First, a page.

“If one is a master of one thing well, one has insight into and understanding of many things.” This simple quote by Vincent Van Gogh sums up in one sentence the importance of all artists learning the tradition, rules and methods of the Old Masters, even if those lessons are later inverted or even discarded altogether. Which is exactly the creative path Picasso took! The Young Masters Art Prize seeks out contemporary artists who adhere to the stylistic elements championed by past Masters such as Michaelangelo, Titian and Caravaggio. There are wide interpretations of both the term ‘Old Master’ and the word ‘young’. Perhaps some of the talented middle-aged artists who have their work on display are potential Young Masters as regards the timeline of history rather than the timeline of their lives. This is what makes this celebration of talent so exciting.
On October 4th the Royal Opera Arcade Gallery in Piccadilly hosted the launch of this competition, the displayed paintings, photographs and sculptures from previous entrants giving a broad idea of the standard required this year. This call for artists, run by the Cynthia Corbett Gallery, is in its fourth year and on a mission to find talent that neither models nor mimics the greats but is merely grounded in its classic lessons of form, light and perspective. Reinvention is actively encouraged.
Charlotte Bracegirdle’s The Entombment of Christ is a fine example of the equivocal spirit of the prize. Yet tucked away at the far end of the gallery, as it is, it seemingly represents the essence rather than the vanguard of the competition. And like all the work exhibited at this well-attended launch, it required much squeezing through crowds and detailed examination before full appreciation of this elusive essence. Once there you will find all is not as it seems because she uses already existing reproductions of Old Masters’ work and reinterprets these images by painting on them.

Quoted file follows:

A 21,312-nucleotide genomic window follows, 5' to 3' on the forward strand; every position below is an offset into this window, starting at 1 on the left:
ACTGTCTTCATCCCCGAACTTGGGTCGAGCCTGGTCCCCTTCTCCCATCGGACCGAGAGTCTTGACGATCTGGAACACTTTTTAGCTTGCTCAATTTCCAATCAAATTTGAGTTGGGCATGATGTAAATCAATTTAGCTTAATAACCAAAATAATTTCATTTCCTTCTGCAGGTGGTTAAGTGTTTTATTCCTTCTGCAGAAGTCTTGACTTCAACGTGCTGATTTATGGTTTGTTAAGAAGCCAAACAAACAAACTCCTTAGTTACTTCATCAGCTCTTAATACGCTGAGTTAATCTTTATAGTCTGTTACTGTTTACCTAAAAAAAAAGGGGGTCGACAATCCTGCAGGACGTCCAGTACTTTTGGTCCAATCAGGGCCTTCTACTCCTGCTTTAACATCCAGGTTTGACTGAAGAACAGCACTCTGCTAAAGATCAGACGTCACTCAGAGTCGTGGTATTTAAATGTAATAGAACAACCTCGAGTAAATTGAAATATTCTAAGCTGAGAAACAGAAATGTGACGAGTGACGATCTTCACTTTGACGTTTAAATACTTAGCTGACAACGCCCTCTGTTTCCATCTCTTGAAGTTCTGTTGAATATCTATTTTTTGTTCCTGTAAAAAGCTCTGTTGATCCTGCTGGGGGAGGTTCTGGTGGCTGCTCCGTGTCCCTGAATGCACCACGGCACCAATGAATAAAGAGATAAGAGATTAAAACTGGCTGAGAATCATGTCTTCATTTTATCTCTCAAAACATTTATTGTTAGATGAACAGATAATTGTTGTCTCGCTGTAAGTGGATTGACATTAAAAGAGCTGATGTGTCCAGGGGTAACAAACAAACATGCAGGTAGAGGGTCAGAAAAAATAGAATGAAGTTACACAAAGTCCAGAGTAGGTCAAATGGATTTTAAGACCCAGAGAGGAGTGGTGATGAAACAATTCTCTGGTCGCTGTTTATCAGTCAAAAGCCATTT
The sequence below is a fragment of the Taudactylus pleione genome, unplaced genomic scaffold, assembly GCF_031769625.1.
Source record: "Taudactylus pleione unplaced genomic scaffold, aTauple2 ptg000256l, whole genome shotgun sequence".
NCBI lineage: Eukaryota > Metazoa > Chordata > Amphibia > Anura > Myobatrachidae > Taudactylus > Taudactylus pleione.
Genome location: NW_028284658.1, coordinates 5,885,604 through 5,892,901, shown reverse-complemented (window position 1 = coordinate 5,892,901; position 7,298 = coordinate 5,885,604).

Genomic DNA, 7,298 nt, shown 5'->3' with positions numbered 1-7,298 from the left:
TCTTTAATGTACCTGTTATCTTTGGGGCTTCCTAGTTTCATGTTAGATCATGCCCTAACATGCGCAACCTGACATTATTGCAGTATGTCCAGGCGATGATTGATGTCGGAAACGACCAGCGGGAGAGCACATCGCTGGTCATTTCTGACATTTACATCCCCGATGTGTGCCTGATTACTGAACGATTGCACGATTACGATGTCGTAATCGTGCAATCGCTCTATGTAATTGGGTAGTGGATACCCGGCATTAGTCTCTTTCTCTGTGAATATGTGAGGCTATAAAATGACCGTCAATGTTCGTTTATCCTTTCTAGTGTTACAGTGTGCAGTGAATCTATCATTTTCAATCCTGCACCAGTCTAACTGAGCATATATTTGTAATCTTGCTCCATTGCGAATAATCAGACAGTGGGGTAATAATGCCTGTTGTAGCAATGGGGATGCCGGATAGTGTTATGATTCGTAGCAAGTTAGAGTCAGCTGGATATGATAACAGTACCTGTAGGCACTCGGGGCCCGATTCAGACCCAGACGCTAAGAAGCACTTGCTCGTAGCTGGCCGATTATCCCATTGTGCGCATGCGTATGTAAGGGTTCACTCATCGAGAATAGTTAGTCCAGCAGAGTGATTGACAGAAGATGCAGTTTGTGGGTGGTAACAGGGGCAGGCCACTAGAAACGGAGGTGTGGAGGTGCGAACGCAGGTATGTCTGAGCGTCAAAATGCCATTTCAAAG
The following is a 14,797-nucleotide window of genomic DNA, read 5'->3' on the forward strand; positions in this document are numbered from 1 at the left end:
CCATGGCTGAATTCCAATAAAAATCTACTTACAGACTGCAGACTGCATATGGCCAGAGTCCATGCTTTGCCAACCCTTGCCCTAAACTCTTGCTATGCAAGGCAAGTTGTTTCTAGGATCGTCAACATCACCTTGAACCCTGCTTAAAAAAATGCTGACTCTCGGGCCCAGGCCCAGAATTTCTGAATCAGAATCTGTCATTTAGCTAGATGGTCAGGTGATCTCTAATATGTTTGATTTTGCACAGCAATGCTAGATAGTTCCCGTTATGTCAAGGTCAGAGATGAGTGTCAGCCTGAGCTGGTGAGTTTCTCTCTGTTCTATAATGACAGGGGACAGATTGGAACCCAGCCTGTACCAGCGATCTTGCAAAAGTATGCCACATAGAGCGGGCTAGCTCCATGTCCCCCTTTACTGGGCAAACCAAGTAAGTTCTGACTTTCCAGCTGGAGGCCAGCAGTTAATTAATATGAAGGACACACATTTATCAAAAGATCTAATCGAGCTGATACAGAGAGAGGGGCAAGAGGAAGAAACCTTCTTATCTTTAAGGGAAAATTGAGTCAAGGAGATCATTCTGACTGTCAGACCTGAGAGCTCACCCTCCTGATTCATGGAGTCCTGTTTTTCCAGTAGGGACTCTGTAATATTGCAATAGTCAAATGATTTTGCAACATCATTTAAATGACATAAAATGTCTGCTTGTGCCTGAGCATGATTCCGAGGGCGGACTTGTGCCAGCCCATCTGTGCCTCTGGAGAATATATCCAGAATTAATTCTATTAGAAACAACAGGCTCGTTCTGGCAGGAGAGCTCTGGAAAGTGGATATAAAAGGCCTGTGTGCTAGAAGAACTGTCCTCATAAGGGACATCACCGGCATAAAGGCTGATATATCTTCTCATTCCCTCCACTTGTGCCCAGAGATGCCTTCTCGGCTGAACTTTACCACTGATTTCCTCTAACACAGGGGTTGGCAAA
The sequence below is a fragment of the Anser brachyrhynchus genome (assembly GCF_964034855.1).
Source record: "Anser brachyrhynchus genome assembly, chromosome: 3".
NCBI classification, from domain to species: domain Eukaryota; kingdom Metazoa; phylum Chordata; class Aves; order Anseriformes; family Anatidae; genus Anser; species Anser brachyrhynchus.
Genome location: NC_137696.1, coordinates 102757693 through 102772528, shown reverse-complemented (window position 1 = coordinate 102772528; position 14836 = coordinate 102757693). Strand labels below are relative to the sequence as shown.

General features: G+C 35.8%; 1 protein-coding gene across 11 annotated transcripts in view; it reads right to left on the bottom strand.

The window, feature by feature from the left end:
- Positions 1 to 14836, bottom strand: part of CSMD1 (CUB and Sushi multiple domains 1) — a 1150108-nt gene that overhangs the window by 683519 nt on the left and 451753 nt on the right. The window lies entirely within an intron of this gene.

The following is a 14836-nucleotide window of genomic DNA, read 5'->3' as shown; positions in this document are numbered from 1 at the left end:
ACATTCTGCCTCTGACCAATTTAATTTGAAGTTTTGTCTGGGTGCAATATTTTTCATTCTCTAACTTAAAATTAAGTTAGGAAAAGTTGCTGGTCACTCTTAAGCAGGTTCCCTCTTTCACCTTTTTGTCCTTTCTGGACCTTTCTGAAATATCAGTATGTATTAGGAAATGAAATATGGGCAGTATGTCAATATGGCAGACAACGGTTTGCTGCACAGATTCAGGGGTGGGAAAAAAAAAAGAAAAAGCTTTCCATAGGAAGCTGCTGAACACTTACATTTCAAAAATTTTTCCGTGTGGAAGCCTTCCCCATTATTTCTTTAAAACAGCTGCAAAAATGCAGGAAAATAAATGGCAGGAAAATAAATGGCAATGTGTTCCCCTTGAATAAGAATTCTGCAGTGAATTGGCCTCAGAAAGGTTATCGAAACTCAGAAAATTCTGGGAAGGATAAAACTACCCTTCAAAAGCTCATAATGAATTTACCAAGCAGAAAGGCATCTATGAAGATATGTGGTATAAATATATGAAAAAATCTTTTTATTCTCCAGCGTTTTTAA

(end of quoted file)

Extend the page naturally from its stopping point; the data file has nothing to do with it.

For more probable gallery vanguards there are paintings in the front gallery that at a glance bring to mind 17th-century Dutch artist Johannes Vermeer’s Girl With A Pearl Earring and photographs that if they were frescoes wouldn’t seem out of place on the ceiling of the Sistine Chapel. Bracegirdle’s approach, however, might seem to some a more fitting example of Old Master and Contemporary Pupil. Forty years after another Modern Master Picasso showed the world canvases in post-modern transition from figurative through to abstract, Bracegirdle’s work puts a clever twist on this restless contemporary desire to refuse to take form exactly as it appears to be.
Look out for the Young Masters Art Prize 2017!